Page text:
Kristina Diprose reflects on lessons from a recent workshop on Localising the Sustainable Development Goals, co-organised by Realising Just Cities and UK Stakeholders for Sustainable Development.

For post five in our Trans-local Learning mini-series, Fiona Bottrill, Justice and Engagement Programme Manager in West Midlands Combined Authority, reflects on her experience visiting Gothenburg Region. Fiona writes:

In this fourth post for our Trans-local Learning mini-series, GMCA officer Anne Lythgoe reflects on a visit to Gothenburg Region.


Co-production: working with local democracy

Co-production is a way of designing and delivering public services in a more democratic fashion, giving citizens control over the day-to-day decisions which affect their lives. [source]

To exemplify co-productive design principles means challenging the idea of an ‘end-user’ who receives a final report. It means rethinking what impact looks like and how it can be achieved. Our commitment is to engage decision-makers in a collaborative learning journey through informal spaces for exchange and international networking.  Trans-local learning is an important element in opening up spaces for learning and dissemination often reserved for academics to urban decision-makers.  Trans-localism is more than just cities learning from each other across national boundaries. It points to the need for meaningful interactions between networked individuals and groups of similarly thinking people beyond the local. What is at stake is a sense of belonging through shared perspectives and concerns that transcend local boundaries.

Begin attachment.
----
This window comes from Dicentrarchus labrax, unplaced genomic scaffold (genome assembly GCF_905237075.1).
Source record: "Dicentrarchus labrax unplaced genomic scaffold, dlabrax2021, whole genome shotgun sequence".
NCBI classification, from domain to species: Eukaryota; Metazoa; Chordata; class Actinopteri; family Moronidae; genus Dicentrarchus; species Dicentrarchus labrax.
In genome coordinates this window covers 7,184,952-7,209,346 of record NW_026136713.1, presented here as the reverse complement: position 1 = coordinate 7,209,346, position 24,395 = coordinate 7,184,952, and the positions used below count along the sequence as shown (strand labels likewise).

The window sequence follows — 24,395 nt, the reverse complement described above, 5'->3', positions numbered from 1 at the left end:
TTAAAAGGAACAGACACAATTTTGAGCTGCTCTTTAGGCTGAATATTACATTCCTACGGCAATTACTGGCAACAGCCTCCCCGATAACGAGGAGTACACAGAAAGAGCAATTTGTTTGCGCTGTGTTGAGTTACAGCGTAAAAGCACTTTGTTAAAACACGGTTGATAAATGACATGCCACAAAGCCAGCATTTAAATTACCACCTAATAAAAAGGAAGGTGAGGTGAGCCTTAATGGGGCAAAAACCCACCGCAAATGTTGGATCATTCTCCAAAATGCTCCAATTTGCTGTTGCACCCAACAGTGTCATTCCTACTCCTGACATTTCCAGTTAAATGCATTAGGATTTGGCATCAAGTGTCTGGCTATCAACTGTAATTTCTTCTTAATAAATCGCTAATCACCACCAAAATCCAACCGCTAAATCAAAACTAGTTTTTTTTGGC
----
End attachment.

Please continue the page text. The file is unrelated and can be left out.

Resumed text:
In this third blog for our Trans-local Learning mini-series, Action Research Collective member Alice Toomer McAlpine reflects on her experience at the International Observatory on Participatory Democracy in Barcelona in November 2018.

To exemplify co-productive design principles means challenging the idea of an ‘end-user’ who receives a final report. It means rethinking what impact looks like and how it can be achieved. Our commitment is to engage decision-makers in a collaborative learning journey through informal spaces for exchange and international networking.  Trans-local learning is an important element in opening up spaces for learning and dissemination often reserved for academics to urban decision-makers.  Trans-localism is more than just cities learning from each other across national boundaries. It points to the need for meaningful interactions between networked individuals and groups of similarly thinking people beyond the local. What is at stake is a sense of belonging through shared perspectives and concerns that transcend local boundaries. 

In this second blog for our Trans-local Learning mini-series, guests David Rogerson and Jacob Botham from the Greater Manchester Combined Authority reflect on their experience at the International Observatory on Participatory Democracy in Barcelona in November 2018.

Report from a Workshop with Early Career Researchers at University of Sheffield, 4-5 December 2018

--Tim May, Beth Perry and Charlotte Spring (with thanks to participants who gave their time).

What happens when practitioners and researchers who share an interest in co-producing with children and young people come together to reflect on practice, passions, and what might be done together?